- The Washington Times - Tuesday, August 25, 2009

HOUSTON | Oil prices approached $75 a barrel Monday for the first time in 10 months amid growing optimism that the world’s economies are on the mend.

Benchmark crude for October delivery rose 48 cents to settle at $74.37 a barrel on the New York Mercantile Exchange. Oil last topped $75 in October, and on Monday prices came within 19 cents of that mark.

Natural gas rebounded strongly from new seven-year lows Monday, yet still traded below $3 per 1,000 cubic feet because of a huge glut and very little demand from major industrial customers.

Expectations that demand for energy will grow, at least for oil and gasoline, were spurred Friday by Federal Reserve Chairman Ben S. Bernanke, who said the U.S. economy is reviving. Mr. Bernanke’s remarks and signs of improvement in the U.S. housing market sent stock markets higher, and that carried over into the new week.

Even before Mr. Bernanke spoke, however, prices already had begun to rise on a large and unexpected drawdown in U.S. oil supplies. One factor that might be keeping crude below $75 is the possibility that last week’s storage report was an aberration, given that demand for now remains weak.

Equity and energy markets have been rising and falling in tandem for weeks and at the start of this week, it was more of the same.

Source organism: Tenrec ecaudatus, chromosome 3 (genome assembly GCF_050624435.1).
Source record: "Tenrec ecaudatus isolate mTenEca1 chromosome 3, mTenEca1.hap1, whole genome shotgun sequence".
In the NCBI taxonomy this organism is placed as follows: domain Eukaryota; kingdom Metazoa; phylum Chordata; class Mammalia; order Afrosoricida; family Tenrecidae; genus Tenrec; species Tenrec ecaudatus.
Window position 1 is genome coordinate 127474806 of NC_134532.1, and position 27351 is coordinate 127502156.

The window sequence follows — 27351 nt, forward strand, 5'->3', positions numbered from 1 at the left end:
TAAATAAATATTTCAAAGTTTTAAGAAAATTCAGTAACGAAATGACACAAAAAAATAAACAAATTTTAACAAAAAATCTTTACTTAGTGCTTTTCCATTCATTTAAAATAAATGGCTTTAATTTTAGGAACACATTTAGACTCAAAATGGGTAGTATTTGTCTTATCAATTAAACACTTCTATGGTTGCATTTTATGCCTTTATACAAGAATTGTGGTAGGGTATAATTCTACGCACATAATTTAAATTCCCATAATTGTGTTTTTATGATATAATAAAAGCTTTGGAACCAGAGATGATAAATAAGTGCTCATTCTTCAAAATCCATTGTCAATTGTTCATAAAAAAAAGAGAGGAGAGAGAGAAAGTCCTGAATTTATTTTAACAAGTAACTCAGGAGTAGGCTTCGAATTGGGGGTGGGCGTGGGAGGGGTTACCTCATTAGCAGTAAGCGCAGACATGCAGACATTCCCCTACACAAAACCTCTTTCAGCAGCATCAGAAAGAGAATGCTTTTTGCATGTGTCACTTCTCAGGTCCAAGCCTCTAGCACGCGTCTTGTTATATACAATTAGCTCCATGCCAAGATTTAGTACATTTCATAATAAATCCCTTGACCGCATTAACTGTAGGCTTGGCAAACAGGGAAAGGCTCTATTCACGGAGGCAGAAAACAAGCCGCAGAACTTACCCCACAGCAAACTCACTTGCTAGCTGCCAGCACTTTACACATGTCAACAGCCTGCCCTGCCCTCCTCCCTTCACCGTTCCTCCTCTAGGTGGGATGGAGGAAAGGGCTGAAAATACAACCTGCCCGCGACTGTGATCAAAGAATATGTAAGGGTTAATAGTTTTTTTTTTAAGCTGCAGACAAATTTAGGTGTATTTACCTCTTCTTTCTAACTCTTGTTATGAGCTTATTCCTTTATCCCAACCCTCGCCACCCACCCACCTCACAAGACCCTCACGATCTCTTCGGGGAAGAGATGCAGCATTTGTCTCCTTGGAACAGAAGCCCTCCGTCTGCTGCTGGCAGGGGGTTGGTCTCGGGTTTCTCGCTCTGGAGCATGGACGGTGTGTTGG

Asian and European markets climbed Monday, and the Dow Jones industrial average rose moderately.

It’s been slightly more than a year since a barrel of crude soared close to $150 a barrel. No one expects another run to those heights anytime soon, but even the prospect of increasing demand is sure to keep upward pressure on prices.

In a report Monday, trader and analyst Stephen Schork said once oil gets to $75, there is not “a lot to prevent it from going to $80 or $85.”

Natural gas is another story. Prices are at seven-year lows and supplies continue to grow. Friday marked the 11th session out of 12 trading days in which gas prices fell.

It has been a very moderate summer and meteorologists are forecasting the same through the fall. That could drive natural gas prices down even further if people don’t need as much heat for their homes.

Gasoline prices have flattened and few expect a major run on prices as the driving season winds down.

Retail gas prices were almost unchanged overnight, falling to a new national average of $2.626 a gallon, according to auto club AAA, Wright Express and Oil Price Information Service. A gallon of regular is 14.5 cents more expensive than it was a month ago, but it’s $1.062 cheaper than last year.

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